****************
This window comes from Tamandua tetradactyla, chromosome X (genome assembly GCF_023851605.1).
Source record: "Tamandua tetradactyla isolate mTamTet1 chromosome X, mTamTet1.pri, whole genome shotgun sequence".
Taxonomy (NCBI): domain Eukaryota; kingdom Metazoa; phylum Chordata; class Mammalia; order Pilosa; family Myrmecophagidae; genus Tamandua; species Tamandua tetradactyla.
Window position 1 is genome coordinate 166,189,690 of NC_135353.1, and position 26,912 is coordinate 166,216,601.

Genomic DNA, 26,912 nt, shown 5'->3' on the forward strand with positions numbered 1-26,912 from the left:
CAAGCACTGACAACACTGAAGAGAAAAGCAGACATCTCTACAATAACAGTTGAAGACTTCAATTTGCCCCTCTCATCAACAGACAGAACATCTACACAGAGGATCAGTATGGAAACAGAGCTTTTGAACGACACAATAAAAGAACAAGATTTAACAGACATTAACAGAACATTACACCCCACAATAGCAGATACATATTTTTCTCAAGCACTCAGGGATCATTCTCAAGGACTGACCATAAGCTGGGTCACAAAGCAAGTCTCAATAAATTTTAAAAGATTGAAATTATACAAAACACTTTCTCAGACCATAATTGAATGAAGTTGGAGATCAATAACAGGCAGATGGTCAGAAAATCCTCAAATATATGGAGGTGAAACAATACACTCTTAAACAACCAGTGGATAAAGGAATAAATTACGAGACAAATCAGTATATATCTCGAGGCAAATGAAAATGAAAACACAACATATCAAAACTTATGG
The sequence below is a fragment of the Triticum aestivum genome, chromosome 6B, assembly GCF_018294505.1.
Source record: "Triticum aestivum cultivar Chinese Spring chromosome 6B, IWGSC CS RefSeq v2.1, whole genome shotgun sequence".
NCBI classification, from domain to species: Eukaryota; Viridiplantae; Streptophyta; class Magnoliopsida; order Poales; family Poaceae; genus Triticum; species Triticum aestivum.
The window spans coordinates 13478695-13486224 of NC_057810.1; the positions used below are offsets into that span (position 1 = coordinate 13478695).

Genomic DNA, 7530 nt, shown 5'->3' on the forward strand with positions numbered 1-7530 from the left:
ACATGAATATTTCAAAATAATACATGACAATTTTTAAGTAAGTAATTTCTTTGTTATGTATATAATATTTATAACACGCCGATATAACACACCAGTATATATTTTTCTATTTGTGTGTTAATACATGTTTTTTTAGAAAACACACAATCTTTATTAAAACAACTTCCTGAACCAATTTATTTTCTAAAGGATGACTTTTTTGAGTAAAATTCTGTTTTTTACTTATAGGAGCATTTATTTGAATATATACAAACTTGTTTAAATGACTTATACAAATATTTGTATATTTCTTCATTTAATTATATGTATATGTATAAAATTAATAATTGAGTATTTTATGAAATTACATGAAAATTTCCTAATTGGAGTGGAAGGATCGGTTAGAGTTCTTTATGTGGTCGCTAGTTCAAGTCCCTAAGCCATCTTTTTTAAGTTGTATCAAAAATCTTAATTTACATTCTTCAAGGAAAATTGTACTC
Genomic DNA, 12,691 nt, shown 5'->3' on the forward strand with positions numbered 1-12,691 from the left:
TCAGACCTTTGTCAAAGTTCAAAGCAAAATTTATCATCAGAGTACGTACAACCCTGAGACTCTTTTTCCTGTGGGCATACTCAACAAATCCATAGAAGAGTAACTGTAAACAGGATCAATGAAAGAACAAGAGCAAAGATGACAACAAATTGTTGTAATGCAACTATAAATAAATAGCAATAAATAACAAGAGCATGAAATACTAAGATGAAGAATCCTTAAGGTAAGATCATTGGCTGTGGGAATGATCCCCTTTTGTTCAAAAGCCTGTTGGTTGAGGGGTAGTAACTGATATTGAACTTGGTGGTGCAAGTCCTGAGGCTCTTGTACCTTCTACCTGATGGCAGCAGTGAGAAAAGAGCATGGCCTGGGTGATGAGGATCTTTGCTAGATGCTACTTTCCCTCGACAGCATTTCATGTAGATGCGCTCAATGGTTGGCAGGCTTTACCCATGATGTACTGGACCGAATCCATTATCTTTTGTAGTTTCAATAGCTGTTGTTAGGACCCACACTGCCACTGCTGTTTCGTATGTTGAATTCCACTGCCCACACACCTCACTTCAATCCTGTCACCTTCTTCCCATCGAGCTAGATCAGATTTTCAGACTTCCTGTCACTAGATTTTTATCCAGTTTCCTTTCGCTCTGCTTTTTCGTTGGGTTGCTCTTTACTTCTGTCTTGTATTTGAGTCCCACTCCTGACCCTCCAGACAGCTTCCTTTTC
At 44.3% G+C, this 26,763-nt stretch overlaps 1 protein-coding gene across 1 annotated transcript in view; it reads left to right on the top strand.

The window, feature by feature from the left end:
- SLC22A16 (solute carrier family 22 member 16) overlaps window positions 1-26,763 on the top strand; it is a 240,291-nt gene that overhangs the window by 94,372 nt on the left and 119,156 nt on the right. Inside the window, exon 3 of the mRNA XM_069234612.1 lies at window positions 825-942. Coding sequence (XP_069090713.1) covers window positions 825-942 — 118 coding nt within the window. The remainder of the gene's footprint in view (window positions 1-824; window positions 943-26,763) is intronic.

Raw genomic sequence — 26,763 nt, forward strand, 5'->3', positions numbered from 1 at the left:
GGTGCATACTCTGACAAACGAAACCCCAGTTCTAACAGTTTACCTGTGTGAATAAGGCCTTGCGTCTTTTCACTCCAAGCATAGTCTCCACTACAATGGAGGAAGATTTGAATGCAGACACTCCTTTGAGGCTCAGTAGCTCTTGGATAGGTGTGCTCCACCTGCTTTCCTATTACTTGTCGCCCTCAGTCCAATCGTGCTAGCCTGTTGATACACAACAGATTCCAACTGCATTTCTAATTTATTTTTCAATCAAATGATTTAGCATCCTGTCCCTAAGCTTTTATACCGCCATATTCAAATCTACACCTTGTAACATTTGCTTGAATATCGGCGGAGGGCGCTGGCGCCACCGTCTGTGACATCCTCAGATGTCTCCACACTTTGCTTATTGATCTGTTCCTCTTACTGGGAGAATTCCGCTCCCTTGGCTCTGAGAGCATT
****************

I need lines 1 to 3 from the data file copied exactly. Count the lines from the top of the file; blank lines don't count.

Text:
This window comes from Tamandua tetradactyla, chromosome X (genome assembly GCF_023851605.1).
Source record: "Tamandua tetradactyla isolate mTamTet1 chromosome X, mTamTet1.pri, whole genome shotgun sequence".
Taxonomy (NCBI): domain Eukaryota; kingdom Metazoa; phylum Chordata; class Mammalia; order Pilosa; family Myrmecophagidae; genus Tamandua; species Tamandua tetradactyla.